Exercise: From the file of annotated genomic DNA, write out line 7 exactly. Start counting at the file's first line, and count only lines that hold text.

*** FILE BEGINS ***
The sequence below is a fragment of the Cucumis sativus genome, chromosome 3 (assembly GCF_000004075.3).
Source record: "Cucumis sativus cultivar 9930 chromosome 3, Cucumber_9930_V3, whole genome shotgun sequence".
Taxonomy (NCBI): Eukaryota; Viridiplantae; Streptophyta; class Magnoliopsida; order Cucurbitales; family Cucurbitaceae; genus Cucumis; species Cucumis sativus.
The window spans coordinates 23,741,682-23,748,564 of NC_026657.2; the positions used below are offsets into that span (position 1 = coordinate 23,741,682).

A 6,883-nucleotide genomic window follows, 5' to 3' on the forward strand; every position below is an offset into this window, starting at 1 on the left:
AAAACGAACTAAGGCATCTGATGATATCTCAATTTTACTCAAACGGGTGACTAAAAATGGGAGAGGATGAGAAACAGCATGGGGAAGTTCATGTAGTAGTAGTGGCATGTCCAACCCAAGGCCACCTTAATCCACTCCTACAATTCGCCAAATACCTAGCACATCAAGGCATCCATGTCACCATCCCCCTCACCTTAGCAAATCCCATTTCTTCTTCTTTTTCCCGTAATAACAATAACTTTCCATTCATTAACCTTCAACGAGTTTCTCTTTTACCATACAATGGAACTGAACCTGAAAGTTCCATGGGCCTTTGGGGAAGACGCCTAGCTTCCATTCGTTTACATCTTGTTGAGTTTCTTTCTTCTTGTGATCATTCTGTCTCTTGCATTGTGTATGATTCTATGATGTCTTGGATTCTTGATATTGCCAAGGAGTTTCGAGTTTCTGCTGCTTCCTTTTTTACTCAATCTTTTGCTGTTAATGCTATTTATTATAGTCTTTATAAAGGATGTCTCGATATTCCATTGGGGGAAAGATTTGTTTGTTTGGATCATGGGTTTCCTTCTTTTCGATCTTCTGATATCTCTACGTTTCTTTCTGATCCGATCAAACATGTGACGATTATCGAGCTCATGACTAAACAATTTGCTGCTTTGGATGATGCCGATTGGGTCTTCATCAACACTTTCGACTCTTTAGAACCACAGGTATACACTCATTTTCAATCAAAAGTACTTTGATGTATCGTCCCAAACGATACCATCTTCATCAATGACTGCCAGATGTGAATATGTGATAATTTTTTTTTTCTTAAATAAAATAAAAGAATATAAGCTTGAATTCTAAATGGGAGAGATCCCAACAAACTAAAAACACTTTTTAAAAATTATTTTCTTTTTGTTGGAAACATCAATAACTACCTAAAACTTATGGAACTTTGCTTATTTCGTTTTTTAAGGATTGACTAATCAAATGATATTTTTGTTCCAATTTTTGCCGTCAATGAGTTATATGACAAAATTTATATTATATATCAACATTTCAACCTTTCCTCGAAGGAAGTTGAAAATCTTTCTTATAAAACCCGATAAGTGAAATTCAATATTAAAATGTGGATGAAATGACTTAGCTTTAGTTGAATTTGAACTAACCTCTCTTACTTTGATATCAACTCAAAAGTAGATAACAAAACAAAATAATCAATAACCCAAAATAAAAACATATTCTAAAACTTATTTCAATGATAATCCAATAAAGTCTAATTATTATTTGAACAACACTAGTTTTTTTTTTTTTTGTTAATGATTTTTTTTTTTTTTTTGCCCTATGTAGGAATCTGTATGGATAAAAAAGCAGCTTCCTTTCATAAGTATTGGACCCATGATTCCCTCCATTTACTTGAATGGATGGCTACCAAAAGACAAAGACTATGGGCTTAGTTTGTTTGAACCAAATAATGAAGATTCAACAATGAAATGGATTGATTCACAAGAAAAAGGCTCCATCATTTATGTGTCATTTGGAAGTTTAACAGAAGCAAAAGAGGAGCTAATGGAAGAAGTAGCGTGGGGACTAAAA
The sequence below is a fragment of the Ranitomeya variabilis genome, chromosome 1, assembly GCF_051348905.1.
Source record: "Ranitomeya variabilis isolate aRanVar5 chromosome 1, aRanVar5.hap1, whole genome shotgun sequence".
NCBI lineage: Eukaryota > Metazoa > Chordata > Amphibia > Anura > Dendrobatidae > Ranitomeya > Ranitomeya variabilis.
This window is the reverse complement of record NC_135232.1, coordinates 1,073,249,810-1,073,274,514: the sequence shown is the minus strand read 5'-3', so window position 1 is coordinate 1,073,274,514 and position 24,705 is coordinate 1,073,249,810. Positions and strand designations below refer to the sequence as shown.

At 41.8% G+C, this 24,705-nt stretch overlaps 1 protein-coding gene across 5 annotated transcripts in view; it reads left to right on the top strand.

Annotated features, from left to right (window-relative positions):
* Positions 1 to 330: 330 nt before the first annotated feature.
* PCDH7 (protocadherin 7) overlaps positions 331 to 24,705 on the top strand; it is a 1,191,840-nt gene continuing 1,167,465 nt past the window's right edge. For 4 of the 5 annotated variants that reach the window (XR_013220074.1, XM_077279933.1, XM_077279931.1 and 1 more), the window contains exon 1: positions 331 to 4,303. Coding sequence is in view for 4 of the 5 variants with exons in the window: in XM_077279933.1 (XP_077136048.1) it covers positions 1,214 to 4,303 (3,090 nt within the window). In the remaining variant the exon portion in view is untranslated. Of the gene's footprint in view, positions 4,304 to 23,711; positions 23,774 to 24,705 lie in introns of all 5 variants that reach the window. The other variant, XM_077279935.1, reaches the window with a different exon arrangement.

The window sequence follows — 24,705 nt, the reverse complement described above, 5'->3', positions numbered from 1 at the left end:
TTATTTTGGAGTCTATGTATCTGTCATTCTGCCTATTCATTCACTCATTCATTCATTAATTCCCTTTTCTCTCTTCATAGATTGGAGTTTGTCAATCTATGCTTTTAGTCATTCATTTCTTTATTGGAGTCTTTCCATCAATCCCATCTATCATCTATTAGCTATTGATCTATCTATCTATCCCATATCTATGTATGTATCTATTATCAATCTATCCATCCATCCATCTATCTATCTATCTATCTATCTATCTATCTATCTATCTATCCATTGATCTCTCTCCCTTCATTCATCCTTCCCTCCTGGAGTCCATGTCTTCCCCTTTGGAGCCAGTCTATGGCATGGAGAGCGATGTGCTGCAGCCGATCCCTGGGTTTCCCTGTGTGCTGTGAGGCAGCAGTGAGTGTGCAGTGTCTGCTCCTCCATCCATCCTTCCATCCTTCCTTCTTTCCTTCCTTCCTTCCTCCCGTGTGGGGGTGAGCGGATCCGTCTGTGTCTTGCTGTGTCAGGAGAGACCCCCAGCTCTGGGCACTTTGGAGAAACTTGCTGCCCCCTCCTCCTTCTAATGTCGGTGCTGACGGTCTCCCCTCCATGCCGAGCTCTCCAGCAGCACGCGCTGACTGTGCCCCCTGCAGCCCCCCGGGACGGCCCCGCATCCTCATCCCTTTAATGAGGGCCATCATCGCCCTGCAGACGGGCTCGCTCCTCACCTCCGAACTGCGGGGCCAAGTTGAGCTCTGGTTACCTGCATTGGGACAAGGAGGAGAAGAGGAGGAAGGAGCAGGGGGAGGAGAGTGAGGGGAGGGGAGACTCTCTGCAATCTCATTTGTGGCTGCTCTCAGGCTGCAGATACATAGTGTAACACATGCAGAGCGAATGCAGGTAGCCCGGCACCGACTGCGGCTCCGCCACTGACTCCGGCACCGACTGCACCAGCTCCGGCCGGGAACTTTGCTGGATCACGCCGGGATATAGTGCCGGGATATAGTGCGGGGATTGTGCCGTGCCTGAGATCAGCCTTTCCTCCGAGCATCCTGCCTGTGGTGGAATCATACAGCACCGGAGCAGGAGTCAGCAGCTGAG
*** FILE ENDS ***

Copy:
The sequence below is a fragment of the Ranitomeya variabilis genome, chromosome 1, assembly GCF_051348905.1.